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Copyright Slide Show Copyright Slide Show Presentation Transcript

  • Intellectual Property Considering trademarks, patents, copyright and fair use  2004 http://www.cincinnati.com/nie/archive/02-17-04/
  • What Is Intellectual Property?
    • Creative works protected by laws indicating property rights
    • The laws include :
    Trademark TM Trade secret Right of publicity Patent Copyright C R
  • What Is Protected?
    • Trademarks protect identifying symbols, words, or designs of goods or services
    • Trade Secrets protect confidential business information, including exclusive rights to materials (software, processes, designs, blueprints, formulas; i.e., KFC original recipe)
    • Rights of Publicity protect an individual's right to benefit from identity (example - celebrity endorsements)
    • Patents protect novel & useful inventions
    • Copyrights protect expression of creators
    • http://www.copyrightauthority.com/copyright-symbol/
    View slide
  • What Is a Patent?
    • A grant by the U.S. federal government to new and useful machines, processes/methods, manufactured materials, or improvements to these that exclude others from
      • Making
      • Using
      • Selling (or offering to sell)
      • Importing
    • 2004
    • http://www.legalexplore.com/
    • wislawmag/2004/04/stettner.html
    View slide
  • Requirements of a Patent
    • Three key elements
      • Novel (a new idea)
      • Inventive
      • Useful (but not necessarily commercially useful)
    • Formal review process before patent is granted by the U.S. Patent and Trademark Office (PTO)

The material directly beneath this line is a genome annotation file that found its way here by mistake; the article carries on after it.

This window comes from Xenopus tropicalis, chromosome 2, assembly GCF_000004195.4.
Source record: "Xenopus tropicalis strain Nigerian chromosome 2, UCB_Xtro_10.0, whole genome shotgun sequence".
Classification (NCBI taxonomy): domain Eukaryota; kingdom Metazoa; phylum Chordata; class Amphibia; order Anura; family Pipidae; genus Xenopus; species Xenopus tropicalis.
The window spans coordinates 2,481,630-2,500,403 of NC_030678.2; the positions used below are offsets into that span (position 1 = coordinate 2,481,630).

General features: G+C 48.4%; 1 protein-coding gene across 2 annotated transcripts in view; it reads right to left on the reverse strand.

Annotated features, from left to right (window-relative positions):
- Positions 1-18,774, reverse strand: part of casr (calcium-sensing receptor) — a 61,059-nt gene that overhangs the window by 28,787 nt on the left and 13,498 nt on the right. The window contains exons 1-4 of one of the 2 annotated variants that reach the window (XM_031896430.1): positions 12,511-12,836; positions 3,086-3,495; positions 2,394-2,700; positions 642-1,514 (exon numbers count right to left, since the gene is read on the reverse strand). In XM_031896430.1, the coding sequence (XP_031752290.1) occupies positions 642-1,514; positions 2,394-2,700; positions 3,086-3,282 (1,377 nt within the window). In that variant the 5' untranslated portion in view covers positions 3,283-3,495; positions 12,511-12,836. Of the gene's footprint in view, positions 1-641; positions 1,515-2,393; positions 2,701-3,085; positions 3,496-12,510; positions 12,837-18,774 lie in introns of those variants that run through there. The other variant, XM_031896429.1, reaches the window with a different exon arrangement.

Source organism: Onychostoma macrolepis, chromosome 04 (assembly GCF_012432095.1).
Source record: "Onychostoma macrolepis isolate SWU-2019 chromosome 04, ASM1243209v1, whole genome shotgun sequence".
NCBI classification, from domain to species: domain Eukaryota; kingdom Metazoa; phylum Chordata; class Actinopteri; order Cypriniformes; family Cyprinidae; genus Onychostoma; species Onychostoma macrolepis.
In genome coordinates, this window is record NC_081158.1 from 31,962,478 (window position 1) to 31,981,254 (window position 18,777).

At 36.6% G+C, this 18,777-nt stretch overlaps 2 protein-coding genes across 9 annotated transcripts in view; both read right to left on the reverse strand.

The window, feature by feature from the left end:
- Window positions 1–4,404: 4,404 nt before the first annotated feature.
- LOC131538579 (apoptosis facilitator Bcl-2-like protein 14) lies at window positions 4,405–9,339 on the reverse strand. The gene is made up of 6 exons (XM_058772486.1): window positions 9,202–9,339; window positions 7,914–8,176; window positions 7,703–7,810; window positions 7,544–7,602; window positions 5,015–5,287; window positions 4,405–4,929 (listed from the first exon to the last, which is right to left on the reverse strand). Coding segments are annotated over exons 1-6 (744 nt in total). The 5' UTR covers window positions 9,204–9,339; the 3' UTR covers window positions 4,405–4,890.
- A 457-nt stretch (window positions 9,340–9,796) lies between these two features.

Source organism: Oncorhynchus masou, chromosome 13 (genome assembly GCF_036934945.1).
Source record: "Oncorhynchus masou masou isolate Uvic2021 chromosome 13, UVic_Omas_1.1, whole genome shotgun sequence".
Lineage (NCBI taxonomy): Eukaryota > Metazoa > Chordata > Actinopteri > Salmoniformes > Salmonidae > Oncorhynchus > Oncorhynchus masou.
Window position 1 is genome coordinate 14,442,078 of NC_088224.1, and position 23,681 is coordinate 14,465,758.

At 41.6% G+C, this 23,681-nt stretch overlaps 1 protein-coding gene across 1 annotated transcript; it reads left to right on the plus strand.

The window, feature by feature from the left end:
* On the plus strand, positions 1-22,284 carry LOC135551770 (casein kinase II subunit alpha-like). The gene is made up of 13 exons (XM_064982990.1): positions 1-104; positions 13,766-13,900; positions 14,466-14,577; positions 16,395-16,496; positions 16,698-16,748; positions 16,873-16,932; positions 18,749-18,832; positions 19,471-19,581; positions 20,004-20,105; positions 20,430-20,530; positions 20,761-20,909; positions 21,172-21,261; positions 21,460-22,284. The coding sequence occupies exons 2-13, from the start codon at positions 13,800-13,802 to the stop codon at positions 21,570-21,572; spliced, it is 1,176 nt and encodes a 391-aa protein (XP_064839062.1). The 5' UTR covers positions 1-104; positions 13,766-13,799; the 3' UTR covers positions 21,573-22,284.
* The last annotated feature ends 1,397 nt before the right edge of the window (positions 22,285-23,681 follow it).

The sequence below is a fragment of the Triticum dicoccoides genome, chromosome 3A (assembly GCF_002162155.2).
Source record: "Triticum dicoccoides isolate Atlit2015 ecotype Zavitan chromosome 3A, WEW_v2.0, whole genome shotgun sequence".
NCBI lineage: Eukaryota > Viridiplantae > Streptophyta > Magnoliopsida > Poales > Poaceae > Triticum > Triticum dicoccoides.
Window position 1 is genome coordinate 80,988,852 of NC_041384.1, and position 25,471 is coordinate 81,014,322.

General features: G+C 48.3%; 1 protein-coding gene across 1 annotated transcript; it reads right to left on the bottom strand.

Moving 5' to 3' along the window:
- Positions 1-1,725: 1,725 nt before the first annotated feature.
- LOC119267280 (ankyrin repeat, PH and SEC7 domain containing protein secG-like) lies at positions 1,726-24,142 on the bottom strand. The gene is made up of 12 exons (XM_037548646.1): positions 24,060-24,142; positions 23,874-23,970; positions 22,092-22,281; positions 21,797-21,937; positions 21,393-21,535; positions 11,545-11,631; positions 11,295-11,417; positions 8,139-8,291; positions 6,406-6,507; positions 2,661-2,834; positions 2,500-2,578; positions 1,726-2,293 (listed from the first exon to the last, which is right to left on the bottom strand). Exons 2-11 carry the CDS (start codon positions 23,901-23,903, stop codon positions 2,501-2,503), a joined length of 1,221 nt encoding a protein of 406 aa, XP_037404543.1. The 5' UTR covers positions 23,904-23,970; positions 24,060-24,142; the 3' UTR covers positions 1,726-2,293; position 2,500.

• Each country must formally grant patents
    • 2005
    • http://www.d-r-t.com/customdesigned.htm
  • The Patent Process
    • Preparation of patent application by a patent attorney and the inventor(s)
    • U.S. Patent and Trademark Office reviews and contacts applicant
    • U.S. Patent and Trademark Office sends a notice of allowance or final rejection
    • Average time to issue is 36 months; average cost for U.S patent is $16,000
    • Term of patent is now up to 20 years from filing
    • 2004 http://www.travelhistory.org/adventure/TouringFromNorthToSouth-1908/white-patent.jpg
  • Benefits and Limitations of Patents
    • Benefits
      • Monopoly: no one can practice claims without a license
      • U.S. rule is first to invent, not first to file
    • Limitations
      • If public use, sale, or publication occurs less than 1 year prior to filing, U.S. filing permitted, but lose most foreign rights
      • Formal process takes 2-4 years
      • Granted by each country
      • Expensive
    • 2005
    • http://www.findoil.com/patent/patent.html
  • What Is Copyright?
    • Laws that carry ownership in the EXPRESSION of an original work by its creator: writings, software, multimedia, photos, drawings, music
    • No formal process is required to get copyright protection; once a creator’s work is in a tangible form, it is protected
    • 2005
    • http://www.copyrightauthority.com/copyright-symbol/
  • Rights Under Copyright
    • The owner has the right to and may authorize others to
      • Reproduce
      • Distribute
      • Create other forms of original work (modify)